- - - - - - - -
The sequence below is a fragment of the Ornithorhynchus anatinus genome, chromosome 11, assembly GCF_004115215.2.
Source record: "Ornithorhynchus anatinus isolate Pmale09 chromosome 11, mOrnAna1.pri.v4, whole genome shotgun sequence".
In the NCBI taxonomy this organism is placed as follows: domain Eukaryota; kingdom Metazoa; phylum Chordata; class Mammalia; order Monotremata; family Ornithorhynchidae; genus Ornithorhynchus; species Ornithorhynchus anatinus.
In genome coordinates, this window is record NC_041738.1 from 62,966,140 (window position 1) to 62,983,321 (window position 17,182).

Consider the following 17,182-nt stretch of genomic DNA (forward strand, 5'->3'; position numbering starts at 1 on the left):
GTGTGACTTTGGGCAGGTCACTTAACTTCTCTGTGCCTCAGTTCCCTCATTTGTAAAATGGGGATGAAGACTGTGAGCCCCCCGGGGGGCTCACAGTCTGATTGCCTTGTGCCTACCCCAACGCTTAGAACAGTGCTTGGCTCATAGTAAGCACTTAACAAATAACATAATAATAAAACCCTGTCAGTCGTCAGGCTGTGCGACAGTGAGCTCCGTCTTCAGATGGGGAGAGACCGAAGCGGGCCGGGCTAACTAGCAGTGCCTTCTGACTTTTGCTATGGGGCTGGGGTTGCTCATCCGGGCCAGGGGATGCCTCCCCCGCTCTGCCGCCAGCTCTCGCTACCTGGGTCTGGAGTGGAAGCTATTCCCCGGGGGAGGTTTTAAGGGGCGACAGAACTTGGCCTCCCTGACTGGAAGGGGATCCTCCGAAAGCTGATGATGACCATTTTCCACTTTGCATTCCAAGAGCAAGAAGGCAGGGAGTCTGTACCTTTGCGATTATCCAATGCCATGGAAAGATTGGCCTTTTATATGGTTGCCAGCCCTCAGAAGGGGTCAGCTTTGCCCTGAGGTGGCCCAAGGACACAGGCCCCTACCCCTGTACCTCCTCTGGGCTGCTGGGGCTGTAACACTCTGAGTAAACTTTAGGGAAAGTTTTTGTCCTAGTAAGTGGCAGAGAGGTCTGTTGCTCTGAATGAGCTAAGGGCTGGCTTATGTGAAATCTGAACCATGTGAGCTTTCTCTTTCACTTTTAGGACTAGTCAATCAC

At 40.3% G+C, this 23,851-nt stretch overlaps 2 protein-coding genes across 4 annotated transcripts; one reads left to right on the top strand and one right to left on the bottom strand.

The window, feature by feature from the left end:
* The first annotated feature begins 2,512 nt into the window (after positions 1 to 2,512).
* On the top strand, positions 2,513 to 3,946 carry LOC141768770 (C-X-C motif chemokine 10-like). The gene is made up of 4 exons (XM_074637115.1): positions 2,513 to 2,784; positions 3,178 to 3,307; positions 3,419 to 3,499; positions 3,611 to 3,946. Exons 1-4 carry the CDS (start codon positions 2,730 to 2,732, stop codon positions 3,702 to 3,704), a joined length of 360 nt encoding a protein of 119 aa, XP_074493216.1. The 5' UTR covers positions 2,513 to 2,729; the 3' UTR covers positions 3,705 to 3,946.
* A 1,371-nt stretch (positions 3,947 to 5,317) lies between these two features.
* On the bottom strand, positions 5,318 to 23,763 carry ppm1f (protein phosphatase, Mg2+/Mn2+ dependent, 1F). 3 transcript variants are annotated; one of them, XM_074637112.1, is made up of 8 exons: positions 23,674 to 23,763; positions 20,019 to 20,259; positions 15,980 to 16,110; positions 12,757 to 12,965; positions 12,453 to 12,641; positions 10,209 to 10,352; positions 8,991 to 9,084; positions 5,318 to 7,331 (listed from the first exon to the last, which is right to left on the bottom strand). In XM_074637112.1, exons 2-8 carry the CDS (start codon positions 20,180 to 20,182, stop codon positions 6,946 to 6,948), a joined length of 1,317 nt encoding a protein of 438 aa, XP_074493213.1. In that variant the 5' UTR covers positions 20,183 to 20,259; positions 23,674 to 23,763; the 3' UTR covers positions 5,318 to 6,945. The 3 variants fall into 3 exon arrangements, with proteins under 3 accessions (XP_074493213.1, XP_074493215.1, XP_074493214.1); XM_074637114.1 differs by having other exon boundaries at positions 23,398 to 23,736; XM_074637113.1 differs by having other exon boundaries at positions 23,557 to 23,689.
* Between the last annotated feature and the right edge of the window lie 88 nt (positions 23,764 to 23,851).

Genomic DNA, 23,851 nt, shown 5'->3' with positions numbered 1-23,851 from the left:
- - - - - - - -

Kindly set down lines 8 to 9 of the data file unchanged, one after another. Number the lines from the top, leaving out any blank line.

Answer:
The window, feature by feature from the left end:
* The first annotated feature begins 2,512 nt into the window (after positions 1 to 2,512).